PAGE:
Tom Waits. But I’d love to work with him in any context because he as an artist has been constantly inspirational to me since I’ve first encountered him 27 years ago. He was unafraid to reinvent himself a number of different times and was someone who has really struggled to keep his music valuable to people without exploiting it through selling it for commercials. Now I’m not saying that people shouldn’t make a living; I got a kid, I certainly understand people trying to provide for their families. On the other hand, people who are cashing in and making huge amounts of money by watering down music and making it matter less, f*ck you. You’re doing damage to yourself. It’s a shame. There are a lot of things people feel strongly and passionately about, romantically about, that get washed away by money because money acts as a universal solvent.

From performing in the Austin City Limits Music Fest to the BBQ & Blues Festival in New York to various festivals in Europe, what do you feel the power of a music festival holds?

I think that the right music anywhere, whether it’s three people sitting around with acoustic guitars at 3:00 in the morning, or 20,000 people or more in a massive tent with a million-watts sound system, have the same possibility of an ecstatic experience. Some of my favorite musical experiences have been very intimate. But there’s nothing like going to a huge festival with 20,000 of your closest friends and feeling like you are in the center of the universe. There’s a scale to it which is very extreme; you can’t really live your life like that. There’s a toxic nature to fame that we see played out time and time again and the effect that it has on our heroes or anti-heroes that are superstars, so it’s important to ground that and realize that even when you’re on stage in front of 20,000 people that it’s not all about you. It’s hard to not think about it as not being all about you because as an artist, you have to be really ego-driven because you have to feel like you have something that is worth giving, that is worth listening to, to get up in front of 20,000 people and perform. But the music comes through us, it’s a river, and if we’re lucky, we get to enjoy it, we get to partake of it, but we don’t own it, it can carry you around and drown you; that’s what happened to Jimi Hendrix, Jim Morrison, and Kurt Cobain. And that’s what will continue to happen to people if they’re not paying attention to what they’re going through. Balanced people tend to have good roots, whether that is in their family, their own personal practice of grounding, etc. But it’s always about humility.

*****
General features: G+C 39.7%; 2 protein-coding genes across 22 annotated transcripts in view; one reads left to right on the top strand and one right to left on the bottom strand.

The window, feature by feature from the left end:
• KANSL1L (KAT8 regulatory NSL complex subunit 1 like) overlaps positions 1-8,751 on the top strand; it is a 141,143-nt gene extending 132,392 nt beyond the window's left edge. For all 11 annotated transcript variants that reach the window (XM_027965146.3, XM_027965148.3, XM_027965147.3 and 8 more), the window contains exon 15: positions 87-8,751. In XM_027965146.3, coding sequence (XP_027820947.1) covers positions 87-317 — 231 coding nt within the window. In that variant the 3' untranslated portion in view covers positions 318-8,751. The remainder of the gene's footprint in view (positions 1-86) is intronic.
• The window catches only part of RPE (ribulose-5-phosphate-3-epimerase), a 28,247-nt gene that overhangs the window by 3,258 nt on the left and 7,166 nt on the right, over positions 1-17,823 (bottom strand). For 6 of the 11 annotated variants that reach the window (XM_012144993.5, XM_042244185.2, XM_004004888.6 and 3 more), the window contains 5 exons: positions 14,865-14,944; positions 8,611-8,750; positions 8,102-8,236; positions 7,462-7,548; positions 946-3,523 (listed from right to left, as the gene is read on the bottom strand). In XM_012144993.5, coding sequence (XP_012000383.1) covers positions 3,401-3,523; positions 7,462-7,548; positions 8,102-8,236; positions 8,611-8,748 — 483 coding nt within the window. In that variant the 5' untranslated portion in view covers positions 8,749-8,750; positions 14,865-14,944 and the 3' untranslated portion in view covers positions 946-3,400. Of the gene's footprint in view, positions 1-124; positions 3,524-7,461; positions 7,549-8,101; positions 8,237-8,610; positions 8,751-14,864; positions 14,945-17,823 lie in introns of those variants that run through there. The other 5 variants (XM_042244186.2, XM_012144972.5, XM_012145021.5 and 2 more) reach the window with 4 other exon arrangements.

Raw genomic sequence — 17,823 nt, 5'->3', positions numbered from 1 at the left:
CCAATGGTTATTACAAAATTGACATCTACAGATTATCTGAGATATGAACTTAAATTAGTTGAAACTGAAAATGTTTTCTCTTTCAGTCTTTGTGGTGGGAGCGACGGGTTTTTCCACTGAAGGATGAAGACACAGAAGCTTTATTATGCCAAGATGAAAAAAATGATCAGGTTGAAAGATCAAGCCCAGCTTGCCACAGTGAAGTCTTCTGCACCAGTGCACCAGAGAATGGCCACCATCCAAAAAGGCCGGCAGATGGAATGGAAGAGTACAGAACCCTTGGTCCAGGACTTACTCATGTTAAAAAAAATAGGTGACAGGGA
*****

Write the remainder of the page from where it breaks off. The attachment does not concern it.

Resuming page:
What do you feel makes the Austin music scene so vibrant?

The reason why the Austin music scene exists as it does today is because in the ‘60s and ‘70s, there was a very fast turnover of a lot of different people that came to Austin. You had the colleges bringing in new kids every year and the seat of government here where lobbyists and convention people came into town and partied at night. It used to be really cheap to live here and a really neat place to live, so a lot of things came together nicely. Culturally, it was a town that combined African American, Hispanic, Asian, and Latino roots, a collision of cultures that made a good exchange of ideas. It was a great place to be a musician back then. Now, the cost of living has doubled, tripled. When I moved here on January 10, 1990, I could still live here very cheap. The meals were cheap, and house rent was only $80 a month. But from the time that I moved here, it was one of the fastest cities growing in the ‘90s with all of the tech industries taking advantage of the quality of life and the artistic scene and being much cheaper than places like Seattle or California, so people moved here. There wasn’t any real effort by the city to try and take care and protect the people that already lived here at the expense of giving tax breaks and there being lots of incentive for the growth of the city. The people who made Austin the city to move to have been run out of town because they cannot make a living doing the same thing that they used to. It was the same in Harlem and Haight-Ashbury. I don’t imagine Austin going back to its roots. I like to see a community that tries to protect its roots and doesn’t put growth as its primary motivator. I can imagine that a young musician with the same sort of drive and coming from the same sort of place like I did 20 years ago would probably have a very different experience and I wouldn’t suggest this being the place that they move to. It’s a lot harder to make a living here now. But I still like living in Austin. One of the best things about the Austin music scene, which continues to be true, is that it’s not a genre-driven scene; it’s not all one flavor of music. The music gets really interesting. There is a lot of creativity in this town. The music that you generally hear on radio is the absolute middle-of-the-road, designed to offend the least people and to ask the least questions. You don’t make money necessarily by changing people’s lives; you make money by keeping people in a box and selling them more of the same. There has been a theme of art versus commerce throughout this interview; I’m still trying to make a living as a musician, I’m still a businessman, but also I see that it’s not all about money. If I was just doing things just for money and I had no other concerns, I wouldn’t be doing what I am doing now.

Any other words you’d like to tell your fans?

Thank you, because without people listening, what difference does it make? You might get a lot of satisfaction from playing and making music, and you should, but you should also have fun and be yourself.

by Jeff Boyce